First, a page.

Spring break season is upon us, but that doesn’t mean the learning has to stop for your young ones. By setting up a series of reading-related activities that they can take part in during their week off, not only will they keep their brains sharp, they’ll also be less likely to hit you with the “I’m bored” refrain that can be all too common during school breaks.
Of course, it may take a bit more of a nudge than simply handing your child a pile of books. The goal is to instill a sense of fun, to get the kids to realize that reading is actually enjoyable and as fun as watching a movie or playing with their toys.
Here are some ideas you can use this spring break to encourage your kids to read during their time away from school:
Create a spring break reading challenge. Challenge the kids to meet daily reading goals, such as one hour or a set number of pages each day. Meeting each day’s goal could result in small rewards, such as a trip to the park or their choice of dessert that night. Then, if your child meets daily goals for the entire week, you might consider a larger reward, such as a trip to the bookstore to get a new book.
Make a trip to the library. Set some time aside early in the week to head to the library with your child for books that they can spend the week reading. It’s great if the books are educational, but don’t force it—if they choose some “lighter” reading such as books branded with their favorite TV characters, that’s OK. The idea is to simply keep them reading and help them develop a love of books, no matter the genre.
Read together often. Reading together should be an activity you try to incorporate into your routine year-round, but more free time during spring break creates an opportunity to turn it up a notch. Reading to your child has many benefits, even if they’re under a year old. For example, reading to infants younger than 12 months teaches them the basics about how books work, and it can also help their social skills and emotional awareness. The benefits may vary depending on the age of your child, but there is always one constant — quality time together.
Make the best use of their daily screen time. Parents understand just how much kids love to play with phones or tablets, and limiting screen time can be a real challenge. Even when your kids are in front of a screen, there are ways to make it an intentional and enriching activity. Designate part of your child’s daily screen time for using apps that help them recognize letters and words in a fun way. For kids, these digital activities can be just as fun as any other game out there, with the obvious benefits of also teaching them reading basics in the process.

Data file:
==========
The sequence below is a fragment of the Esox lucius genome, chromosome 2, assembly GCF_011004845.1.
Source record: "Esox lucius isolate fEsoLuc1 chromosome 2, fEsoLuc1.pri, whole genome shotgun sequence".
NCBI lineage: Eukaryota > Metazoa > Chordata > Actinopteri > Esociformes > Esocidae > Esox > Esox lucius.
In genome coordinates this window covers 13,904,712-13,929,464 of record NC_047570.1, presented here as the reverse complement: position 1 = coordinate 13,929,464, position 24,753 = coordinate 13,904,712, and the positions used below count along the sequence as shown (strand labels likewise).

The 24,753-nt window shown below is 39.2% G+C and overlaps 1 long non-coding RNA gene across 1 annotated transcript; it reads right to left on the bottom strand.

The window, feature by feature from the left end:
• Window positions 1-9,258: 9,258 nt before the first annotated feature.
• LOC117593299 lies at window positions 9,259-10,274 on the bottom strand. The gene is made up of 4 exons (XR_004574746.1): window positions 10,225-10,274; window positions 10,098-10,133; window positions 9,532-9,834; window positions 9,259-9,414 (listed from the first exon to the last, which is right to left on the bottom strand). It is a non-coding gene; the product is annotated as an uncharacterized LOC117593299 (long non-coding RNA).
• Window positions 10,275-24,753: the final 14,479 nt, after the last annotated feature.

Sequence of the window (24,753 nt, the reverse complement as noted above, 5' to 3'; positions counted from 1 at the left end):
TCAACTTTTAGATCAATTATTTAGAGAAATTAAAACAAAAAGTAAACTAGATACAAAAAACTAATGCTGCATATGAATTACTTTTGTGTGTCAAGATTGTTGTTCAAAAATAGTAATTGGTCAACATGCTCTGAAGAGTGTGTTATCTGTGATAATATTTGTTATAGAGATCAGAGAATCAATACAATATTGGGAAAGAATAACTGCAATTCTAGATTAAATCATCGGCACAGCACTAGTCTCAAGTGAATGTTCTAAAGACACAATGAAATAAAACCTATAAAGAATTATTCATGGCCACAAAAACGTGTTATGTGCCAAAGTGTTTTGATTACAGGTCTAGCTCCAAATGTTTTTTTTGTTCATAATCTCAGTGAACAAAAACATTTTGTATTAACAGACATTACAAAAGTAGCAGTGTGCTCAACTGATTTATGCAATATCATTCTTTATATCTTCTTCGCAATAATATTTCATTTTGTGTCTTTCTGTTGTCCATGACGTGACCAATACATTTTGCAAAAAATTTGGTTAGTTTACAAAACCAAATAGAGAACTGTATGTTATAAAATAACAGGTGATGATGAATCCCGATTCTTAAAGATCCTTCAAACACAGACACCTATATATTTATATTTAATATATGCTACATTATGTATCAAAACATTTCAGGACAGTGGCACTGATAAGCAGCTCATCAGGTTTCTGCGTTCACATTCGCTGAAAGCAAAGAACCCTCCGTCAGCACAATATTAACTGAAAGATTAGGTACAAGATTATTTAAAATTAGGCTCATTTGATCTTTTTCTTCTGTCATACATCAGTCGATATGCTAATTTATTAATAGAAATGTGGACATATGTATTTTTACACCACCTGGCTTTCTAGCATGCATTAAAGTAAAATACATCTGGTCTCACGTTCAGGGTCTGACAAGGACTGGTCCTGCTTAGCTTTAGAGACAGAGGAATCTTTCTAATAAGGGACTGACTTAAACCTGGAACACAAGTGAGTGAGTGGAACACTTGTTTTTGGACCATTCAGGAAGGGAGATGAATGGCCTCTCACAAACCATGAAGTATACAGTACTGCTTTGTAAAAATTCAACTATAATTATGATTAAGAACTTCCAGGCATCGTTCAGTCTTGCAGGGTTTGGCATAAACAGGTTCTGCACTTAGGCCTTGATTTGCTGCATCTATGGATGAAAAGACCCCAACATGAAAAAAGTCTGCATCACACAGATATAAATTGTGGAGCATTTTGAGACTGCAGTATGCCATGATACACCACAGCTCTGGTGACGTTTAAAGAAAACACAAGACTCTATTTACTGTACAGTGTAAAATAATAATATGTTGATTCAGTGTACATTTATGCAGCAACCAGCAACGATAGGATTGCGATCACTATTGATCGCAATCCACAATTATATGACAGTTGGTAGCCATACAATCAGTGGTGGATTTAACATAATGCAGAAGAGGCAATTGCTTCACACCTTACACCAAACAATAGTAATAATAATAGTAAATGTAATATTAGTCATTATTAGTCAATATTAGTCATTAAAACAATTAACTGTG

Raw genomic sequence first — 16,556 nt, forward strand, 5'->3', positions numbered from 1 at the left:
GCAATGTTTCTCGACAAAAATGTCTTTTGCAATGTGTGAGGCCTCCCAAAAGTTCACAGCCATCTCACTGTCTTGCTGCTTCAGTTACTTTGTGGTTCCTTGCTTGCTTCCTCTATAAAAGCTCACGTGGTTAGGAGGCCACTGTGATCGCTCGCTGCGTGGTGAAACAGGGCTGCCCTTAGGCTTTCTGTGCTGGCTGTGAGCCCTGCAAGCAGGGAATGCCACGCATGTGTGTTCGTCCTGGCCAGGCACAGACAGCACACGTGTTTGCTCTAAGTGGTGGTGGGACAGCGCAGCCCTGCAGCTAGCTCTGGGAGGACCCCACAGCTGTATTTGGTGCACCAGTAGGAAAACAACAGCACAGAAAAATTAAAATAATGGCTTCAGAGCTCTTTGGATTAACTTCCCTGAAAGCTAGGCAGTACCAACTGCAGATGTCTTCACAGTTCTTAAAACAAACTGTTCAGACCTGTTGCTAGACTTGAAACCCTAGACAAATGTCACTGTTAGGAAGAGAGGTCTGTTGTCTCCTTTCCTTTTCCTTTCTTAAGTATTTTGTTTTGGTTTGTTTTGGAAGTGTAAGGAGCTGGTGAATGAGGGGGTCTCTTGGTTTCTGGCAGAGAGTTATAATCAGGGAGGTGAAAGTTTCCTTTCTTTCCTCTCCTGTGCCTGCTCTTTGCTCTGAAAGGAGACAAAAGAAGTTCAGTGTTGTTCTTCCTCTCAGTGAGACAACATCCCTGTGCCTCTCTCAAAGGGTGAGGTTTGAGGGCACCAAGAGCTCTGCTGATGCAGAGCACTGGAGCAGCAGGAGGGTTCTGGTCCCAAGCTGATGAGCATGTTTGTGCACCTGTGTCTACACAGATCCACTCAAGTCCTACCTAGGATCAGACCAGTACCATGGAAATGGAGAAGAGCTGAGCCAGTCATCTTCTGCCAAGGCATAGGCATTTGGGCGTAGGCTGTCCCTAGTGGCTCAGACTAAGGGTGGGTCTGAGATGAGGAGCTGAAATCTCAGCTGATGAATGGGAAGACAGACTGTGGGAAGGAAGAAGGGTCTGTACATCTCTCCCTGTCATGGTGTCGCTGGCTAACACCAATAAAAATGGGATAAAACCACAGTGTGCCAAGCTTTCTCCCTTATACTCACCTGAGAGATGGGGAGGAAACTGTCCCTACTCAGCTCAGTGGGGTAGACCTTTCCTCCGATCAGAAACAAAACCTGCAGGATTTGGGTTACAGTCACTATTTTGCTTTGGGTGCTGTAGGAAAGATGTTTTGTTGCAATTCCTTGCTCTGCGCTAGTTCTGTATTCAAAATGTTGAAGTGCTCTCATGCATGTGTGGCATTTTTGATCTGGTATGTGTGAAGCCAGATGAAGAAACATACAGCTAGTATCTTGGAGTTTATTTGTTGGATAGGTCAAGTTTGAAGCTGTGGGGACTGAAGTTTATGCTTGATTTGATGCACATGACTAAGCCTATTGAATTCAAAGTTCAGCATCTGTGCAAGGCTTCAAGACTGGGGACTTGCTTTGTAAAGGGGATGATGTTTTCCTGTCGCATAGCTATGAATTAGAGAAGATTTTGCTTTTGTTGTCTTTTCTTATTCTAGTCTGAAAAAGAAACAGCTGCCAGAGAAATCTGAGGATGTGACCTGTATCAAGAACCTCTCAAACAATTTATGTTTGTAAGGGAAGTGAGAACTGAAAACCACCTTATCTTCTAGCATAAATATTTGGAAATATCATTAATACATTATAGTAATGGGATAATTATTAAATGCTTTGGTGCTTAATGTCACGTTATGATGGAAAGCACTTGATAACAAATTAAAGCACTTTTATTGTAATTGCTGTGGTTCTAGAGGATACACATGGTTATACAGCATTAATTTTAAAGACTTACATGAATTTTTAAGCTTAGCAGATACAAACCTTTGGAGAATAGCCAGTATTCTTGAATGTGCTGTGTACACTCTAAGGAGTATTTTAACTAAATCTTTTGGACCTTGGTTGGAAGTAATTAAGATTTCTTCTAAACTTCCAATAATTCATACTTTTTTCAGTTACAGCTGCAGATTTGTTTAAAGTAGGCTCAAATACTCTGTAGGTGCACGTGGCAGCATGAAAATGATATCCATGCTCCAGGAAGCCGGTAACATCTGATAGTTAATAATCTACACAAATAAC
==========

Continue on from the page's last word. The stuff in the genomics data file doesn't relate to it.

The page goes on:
Include reading in your road trip activities. If you’re taking a road trip during spring break, use some of your in-car time to work on reading skills with your child. You can help them practice letters and sounds, or you can read a book and then discuss it together.
Set up a special reading space at home. Set up a corner meant specifically for reading time, complete with a comfy place to sit, a reading lamp and perhaps some extra pillows. Keep some colorful Post-it Notes nearby so you can show the kids how to mark their favorite parts of a story. This encourages kids to actively think about reading in a deeper way. Remember, you don’t need to be an interior designer, just being intentional about creating a dedicated space shows your kids that reading is important to you.
Get your child’s friends involved. One way to combine reading and social time is to buy two copies of a book, and then have your child give it to one of their friends. This gives your child an opportunity to both read and discuss the book with their friend, and the friend (and their parents) will appreciate the activity.
These ideas will help keep your kids reading during your upcoming spring break, a great way to keep them both occupied and learning. And the best part is, these tips are not limited to spring — use them throughout the year when the kids need a little extra boost to help develop their affinity for books, reading, and learning new things.
Jamie Levinthal, Hooked on Phonics
Jamie Levinthal is a University of Vermont trained K-6 educator with a special interest in reading and early literacy. She believes that introducing children to reading concepts early unlocks a world of opportunity later in life and helps create enthusiastic readers and lifelong learners. Jamie is motivated to empower children (and families) to make reading a fun and enriching part of daily life.